SamoaIntroductionTalofa, and welcome to Samoa, the treasured islands of the South Pacific, this is often the catch phrase for the businesses seeking tourists. While Samoa has become a popular and somewhat trendy tourist destination in recent times, it is a more than just that. With historical development, culture and the fa'aSamoa (the Samoan way) at the heart of the Polynesian culture. The volcanic islands of Samoa lie halfway between Hawaii and New Zealand and just to the west of American Samoa. Samoa is comprised of two relatively large islands, Upolu and Savai'i, which account for approximately 96% of the total land area, and eight smaller islands. The capital Apia, and Faleolo International Airport are located on the island of Upolu. Total land area is 2,934 square kilometers. The islands are volcanic and dominated by rugged mountain ranges with a fringe of coral reefs and lagoons that surround the islands. While all of the islands have volcanic origins, only Savai'i has had recent eruptions and can be considered volcanically active.
Samoa's tropical climate and fertile soils offer a wide range of flora from tropical rainforests to scrublands, marshes and swamps. Animal species include flying foxes, land and sea birds, skinks and geckos. In the surrounding ocean, dolphins, whales and porpoises migrate through Samoa's water. The surrounding reefs around the islands are home to some 900 fish species and over 200 varieties of coral.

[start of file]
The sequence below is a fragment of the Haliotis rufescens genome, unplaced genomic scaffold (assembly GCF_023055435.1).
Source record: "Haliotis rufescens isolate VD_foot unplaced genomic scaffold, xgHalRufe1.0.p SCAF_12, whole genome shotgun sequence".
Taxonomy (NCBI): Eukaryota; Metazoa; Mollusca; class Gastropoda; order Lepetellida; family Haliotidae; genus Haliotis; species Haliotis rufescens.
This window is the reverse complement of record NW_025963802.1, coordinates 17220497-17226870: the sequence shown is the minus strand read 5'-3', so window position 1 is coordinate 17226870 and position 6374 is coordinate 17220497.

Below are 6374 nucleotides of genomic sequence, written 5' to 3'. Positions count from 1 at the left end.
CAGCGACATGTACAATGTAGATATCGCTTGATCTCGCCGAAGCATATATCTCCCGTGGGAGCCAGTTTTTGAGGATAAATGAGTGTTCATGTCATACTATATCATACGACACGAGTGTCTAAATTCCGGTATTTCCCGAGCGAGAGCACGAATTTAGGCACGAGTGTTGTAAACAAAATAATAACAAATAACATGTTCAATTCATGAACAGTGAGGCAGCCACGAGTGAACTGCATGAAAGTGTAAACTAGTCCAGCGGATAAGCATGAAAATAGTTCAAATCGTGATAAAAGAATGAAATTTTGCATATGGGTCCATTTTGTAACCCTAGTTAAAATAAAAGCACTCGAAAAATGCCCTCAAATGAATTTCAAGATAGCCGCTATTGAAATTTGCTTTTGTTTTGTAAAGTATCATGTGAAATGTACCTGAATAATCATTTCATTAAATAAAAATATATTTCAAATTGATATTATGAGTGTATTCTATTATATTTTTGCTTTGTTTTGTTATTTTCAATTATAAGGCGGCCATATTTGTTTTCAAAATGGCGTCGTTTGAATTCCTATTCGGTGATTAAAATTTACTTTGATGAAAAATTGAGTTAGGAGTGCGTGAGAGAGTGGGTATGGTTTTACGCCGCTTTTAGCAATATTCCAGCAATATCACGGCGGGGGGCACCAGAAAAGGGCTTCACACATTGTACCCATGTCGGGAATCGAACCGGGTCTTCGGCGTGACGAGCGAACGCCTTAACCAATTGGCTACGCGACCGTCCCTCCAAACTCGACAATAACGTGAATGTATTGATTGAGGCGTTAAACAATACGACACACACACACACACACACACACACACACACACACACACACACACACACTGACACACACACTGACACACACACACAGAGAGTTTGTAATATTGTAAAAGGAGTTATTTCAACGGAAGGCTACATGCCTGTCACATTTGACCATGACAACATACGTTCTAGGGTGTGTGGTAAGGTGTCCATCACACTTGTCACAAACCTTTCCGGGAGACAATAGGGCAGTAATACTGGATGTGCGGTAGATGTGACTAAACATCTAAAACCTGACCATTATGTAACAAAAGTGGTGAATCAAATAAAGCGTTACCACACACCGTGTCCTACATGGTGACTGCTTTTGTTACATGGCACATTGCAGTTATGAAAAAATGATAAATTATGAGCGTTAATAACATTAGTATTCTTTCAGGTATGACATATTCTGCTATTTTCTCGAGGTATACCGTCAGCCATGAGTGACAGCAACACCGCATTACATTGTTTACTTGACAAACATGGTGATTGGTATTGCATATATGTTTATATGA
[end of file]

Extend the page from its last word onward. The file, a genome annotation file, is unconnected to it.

The eight smaller islands are compromised of Manono, the third most populated island of Samoa. Apolima, the fourth largest, located between Upolu and Savai'i; this island is the rim of an extinct volcano and has one village. Namua is a small tourist island. Fanuatapu is an uninhabited island, but a popular day trip destination. Nuulopa, Nuutele, Nuulua and Nuusafee are the remaining islands and are all uninhabited.